[video] ACO Implementations, Improving Care Coordination and Outcomes for Populations
Monarch Healthcare is an independent physician’s practice association, one of the first to be recognized under the Pioneer ACO Program. Monarch’s Medicare Accountable Care Organization (ACO) provide healthcare to 17,000 Medicare beneficiaries at the time of this talk, in 2012 and with that number expected to grow to 23,000 by the end of 2013.
Jennifer Jackman, Monarch’s Sr. Vice President of Accountable Care, presented the experience that Monarch has gathered over the years, during her presentation at the Fall 2012 Accountable Care and Health IT Strategies Summit in Chicago.
Jackman opens by relating the frustration that some patients have toward the term ACO, which sounds to some like HMO (calling to mind the health maintenance organizations of the 1990s). She continues by giving a background on the CMS ACOs that run under the Medicare Shared Savings Program and how they differ from the Pioneer ACOs that are run by the Innovation Center, such as Monarch. Both have similar goals in mind, transitioning from fee-for-service to fee-for-value.
Jackman continues to spell out the various financial elements behind Monarch, including the potential for upside and downside financial risk, based on performance, as evaluated by a number of agreed upon quality metrics. The primary aim and drivers are next examined. The goal is to reach the triple aim of accountable care.
Monarch’s drivers include:
- Advancing care coordination
- Supporting patients
- Achieving quality outcomes
- Getting patient agreement and acceptance
- Lowering per capita costs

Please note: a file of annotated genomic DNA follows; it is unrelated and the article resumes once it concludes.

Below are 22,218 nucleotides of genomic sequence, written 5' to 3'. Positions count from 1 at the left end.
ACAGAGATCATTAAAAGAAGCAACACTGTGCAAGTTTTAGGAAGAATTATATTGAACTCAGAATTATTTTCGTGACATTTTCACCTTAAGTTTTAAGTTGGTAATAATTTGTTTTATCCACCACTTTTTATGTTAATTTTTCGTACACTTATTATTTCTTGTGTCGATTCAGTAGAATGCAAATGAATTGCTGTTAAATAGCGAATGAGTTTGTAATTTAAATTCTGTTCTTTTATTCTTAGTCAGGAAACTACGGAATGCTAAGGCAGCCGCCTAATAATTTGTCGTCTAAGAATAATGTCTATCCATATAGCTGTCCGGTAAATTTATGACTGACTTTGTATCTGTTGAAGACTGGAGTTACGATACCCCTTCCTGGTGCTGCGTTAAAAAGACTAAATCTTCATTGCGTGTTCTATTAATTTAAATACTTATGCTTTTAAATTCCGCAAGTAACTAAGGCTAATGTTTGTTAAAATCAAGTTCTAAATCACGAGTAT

The integrated care team that Monarch employs to achieve those goals seeks to “wrap care around the patient,” with nurse coordinators, care navigators, both in-patient and ambulatory, a high-risk touch team, pharmacists, and nurse practitioners. The goal remains to connect the patient with community resources and refer the patient as needed. [click to watch video - free registration required]
Bill Farry, the Chief Information Officer at Monarch continues with the second portion of the presentation by covering the technological elements of Monarch’s ACO. In 18 years, Monarch built out a robust technology infrastructure which allowed them to hit the ground running with their ACO.
Practice Connect is a proprietary tool that allows the physicians in the Monarch network. The integrated platform that Monarch utilizes is intended to distribute data across their community, through a variety of settings, so that it can be leveraged as needed by physicians who may or may not be familiar with the patient they are providing care to.
To really keep them engaged and keep them at the table and owning the process, has been something that was a challenge. I can only encourage you to build those relationships with the providers. If you’re launching an ACO, you’ve got to keep that relationship there. Whenever you start rolling out the technology, they have to be at the table, they have to stay completely committed.
Farry continued by sharing some of the achievements that Monarch has secured with recent upgrades to their EHR. Challenges remain as each physician practice uses the same EHR, but those practices are not in touch with each other. Medical data is later shared with a health information exchange. Monarch’s HIE exists essentially as a private information exchange, sharing health information strictly within its organization.
All this stuff is wonderful, but if you can’t insert it into the workflow of the physician, it’s not going to get used.
Leading Health Systems, Plans and ACOs will be traveling to San Francisco, September 10-12 for the 2013 Accountable Care and Health IT Strategies Summit. For inquiries regarding sponsorship please contact email@example.com and to submit a speaking proposal please contact firstname.lastname@example.org